The basic training is between nine and eleven months long, depending on the specific type of education. (Vanliga frågor om könsneutral totalförsvarsplikt [Common Questions on Gender Neutral Conscription], FÖRSVARSMAKTEN (last visited May 1, 2017).)  The Swedish government hopes that the move to reinstate the mandatory education will inspire more Swedish youths to pursue a career in the Swedish armed forces.  (Prop. 2014/15:109, supra.)

According to news reports, the first letters to potential recruits were delivered on April 10, 2017. (Lagercrantz, supra.)

Background

Compulsory military training was enforced in Sweden between 1901 and 2010, requiring that all men aged 18 to 47 report for military try-outs (mönstring).  (Värnplikten Genom Åren: Nära fyra miljoner svenskar gjorde sin plikt [Military Duty over the Years: Nearly Four Million Swedes Fulfilled Their Duty], FÖRSVARSMAKTEN [ARMED FORCES] (last visited May 1, 2017).) Refusal to complete the try-out was penalized with a fine; refusal to complete the training once assigned was punishable by a prison sentence of up to one year.  (36, 37, 39 §§ Värnpliktslag [Military Conscription Act] (SFS 1941:967), RIKSDAGEN.) Beginning in 1925, persons who completed the enlistment process could request weapon-free duty and had the right to complete weapon-free training starting in 1966.  (Vapenfrihet och totalvägran [Freedom of Weapons and Refusal to Serve], SVENSKAFREDS (Nov. 23, 2011); Lag om vapenfri tjänst [Act on Weapon-Free Conscription] (SFS 1966:413).)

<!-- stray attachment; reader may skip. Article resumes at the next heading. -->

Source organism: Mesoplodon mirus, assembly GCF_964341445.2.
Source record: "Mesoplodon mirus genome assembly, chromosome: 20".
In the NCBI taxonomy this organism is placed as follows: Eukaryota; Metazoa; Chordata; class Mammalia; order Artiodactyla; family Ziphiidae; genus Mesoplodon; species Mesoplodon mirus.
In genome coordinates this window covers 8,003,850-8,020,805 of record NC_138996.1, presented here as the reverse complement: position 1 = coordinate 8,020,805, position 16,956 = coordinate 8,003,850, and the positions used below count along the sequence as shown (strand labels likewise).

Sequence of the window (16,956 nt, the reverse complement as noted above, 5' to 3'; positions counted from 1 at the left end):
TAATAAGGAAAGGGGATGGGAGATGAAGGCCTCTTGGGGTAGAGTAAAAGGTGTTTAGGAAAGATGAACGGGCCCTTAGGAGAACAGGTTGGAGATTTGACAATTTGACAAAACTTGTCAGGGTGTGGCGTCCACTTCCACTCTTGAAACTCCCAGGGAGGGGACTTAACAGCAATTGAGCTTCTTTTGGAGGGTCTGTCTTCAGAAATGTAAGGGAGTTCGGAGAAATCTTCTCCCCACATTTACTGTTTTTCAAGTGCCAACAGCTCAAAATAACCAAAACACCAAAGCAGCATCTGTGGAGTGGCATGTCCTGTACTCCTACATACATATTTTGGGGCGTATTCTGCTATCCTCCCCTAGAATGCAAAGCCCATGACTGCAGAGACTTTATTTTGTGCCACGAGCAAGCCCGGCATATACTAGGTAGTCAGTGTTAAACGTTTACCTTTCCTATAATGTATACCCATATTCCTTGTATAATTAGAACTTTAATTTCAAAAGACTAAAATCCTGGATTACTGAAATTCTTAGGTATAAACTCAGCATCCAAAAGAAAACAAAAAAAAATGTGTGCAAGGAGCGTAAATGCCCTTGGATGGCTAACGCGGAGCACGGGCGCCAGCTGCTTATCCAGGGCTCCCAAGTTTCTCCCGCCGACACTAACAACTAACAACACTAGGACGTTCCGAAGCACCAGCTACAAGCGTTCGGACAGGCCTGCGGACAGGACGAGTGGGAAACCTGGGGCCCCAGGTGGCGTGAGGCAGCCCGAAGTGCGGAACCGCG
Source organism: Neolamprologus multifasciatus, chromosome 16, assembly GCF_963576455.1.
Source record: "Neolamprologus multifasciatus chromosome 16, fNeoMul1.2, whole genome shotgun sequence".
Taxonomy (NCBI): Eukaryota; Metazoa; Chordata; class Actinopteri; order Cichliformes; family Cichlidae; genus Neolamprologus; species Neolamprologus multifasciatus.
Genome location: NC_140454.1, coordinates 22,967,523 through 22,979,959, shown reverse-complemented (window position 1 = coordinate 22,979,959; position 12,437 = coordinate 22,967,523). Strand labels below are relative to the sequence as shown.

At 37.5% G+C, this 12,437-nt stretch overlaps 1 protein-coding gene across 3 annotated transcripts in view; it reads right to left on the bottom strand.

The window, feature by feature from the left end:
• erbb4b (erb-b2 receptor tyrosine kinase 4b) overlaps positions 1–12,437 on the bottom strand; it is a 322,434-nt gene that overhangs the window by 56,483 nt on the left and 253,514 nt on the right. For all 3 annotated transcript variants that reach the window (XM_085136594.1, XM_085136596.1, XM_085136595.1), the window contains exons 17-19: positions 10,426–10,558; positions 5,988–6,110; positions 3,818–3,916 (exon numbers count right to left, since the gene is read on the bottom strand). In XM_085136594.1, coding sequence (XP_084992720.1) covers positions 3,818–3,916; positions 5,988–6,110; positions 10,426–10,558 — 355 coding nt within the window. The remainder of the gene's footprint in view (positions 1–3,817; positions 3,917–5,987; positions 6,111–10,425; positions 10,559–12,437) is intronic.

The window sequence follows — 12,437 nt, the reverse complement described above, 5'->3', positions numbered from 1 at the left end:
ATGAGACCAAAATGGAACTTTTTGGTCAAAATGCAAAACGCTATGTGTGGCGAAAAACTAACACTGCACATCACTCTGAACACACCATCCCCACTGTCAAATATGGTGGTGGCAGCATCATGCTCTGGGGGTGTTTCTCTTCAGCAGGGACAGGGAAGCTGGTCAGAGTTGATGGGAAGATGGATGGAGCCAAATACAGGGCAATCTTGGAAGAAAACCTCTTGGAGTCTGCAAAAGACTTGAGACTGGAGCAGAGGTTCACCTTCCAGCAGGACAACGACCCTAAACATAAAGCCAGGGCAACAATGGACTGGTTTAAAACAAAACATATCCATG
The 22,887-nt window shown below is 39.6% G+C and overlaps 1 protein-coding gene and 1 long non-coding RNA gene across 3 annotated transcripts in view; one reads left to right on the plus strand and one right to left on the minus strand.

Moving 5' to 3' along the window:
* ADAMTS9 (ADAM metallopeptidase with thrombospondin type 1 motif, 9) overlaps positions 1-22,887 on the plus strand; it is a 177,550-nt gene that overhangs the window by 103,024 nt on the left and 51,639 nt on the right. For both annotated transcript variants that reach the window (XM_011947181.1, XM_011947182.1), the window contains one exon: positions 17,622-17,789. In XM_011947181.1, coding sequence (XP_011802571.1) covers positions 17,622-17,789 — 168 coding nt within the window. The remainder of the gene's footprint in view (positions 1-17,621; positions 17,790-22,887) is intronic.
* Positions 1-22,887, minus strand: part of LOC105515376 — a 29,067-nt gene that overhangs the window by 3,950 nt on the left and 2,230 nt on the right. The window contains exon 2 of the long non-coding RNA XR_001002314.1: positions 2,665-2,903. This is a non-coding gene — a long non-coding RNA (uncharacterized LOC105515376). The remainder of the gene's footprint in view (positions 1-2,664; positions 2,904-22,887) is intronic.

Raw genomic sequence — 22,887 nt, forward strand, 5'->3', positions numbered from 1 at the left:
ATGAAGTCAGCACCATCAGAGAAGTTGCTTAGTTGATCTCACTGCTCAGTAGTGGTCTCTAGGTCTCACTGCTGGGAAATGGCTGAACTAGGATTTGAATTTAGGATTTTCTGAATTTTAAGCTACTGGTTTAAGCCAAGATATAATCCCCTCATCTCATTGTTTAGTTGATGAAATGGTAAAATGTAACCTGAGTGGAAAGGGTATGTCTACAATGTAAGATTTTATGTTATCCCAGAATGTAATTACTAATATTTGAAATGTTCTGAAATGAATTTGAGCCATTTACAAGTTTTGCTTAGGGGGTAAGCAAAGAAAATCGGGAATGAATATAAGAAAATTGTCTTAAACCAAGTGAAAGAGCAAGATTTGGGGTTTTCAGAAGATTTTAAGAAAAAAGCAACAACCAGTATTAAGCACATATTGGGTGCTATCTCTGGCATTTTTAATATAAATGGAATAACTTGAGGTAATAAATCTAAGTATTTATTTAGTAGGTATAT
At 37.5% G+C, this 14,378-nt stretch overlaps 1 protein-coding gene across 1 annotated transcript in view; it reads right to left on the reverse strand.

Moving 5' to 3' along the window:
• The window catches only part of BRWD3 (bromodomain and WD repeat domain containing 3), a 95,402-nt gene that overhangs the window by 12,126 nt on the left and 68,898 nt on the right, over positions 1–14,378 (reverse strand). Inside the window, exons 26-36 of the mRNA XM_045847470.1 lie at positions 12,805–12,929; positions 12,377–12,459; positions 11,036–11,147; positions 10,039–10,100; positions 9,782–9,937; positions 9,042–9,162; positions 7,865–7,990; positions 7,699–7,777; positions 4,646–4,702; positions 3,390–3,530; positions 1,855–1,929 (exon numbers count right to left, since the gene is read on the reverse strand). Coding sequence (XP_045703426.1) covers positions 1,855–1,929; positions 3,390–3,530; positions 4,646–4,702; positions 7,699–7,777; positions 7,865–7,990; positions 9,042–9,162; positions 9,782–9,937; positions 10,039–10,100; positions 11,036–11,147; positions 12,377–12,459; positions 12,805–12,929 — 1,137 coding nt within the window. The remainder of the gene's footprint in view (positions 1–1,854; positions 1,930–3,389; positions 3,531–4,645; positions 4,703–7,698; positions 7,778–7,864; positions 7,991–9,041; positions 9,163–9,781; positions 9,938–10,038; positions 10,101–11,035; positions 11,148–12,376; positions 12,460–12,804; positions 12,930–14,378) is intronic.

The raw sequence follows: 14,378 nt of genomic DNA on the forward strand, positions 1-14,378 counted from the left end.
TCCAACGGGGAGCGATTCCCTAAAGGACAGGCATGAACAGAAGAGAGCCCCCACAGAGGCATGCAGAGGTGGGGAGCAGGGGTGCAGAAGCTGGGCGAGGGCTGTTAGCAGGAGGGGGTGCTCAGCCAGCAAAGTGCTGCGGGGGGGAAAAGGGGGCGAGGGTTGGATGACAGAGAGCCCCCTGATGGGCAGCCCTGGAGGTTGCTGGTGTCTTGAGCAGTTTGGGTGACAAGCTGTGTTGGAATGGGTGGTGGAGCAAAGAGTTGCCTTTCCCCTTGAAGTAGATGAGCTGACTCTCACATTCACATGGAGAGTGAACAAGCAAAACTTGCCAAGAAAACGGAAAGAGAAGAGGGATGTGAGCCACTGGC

Between the years 1901 and 2010 only men were conscripted. (Prop. 2009/10:160 Modern personalförsörjning för ett användbart försvar – vissa frågor om Försvarsmaktens personal [Modern Personnel Supply for an Effective Defense – Certain Issues Regarding Armed Forces’ Staff], RIKSDAGEN (Mar. 18, 2010), at 63.)  Starting in 1994, women could volunteer to complete the try-outs and military training without the intention of continuing on to become officers in the Swedish military.  (Lag om möjlighet för kvinnor att fullgöra värnplikt eller civilplikt med längre grundutbildning [Act on the Possibility for Women to Complete Military Service or Civil Duties with Extended Basic Training] (SFS 1994:1810), NOTISUM.)

As of 2010, general involuntary military try-outs are only mandatory if the government prescribes them. (1 ch. 3a § Lag om totalförsvarsplikt, as amended.) The obligation to serve also became gender neutral in 2010, with the requirement that both men and women complete try-outs if the government so requests.  (Lag om ändring i lagen (1994:1809) om totalförsvarsplikt [Act on Amendment to the Act (1994:1809) on Total Military Conscription] (SFS 2010:447), NOTISUM.)

Only persons who have completed military try-outs are required to serve in the Swedish armed forces. (1 ch. 7 § Lag om totalförsvarsplikt, as amended.)  Those who have completed the military try-outs can be called up to serve until reaching their 70th birthdays.  (1 ch. 2 § Lag om totalförsvarsplikt, as amended.)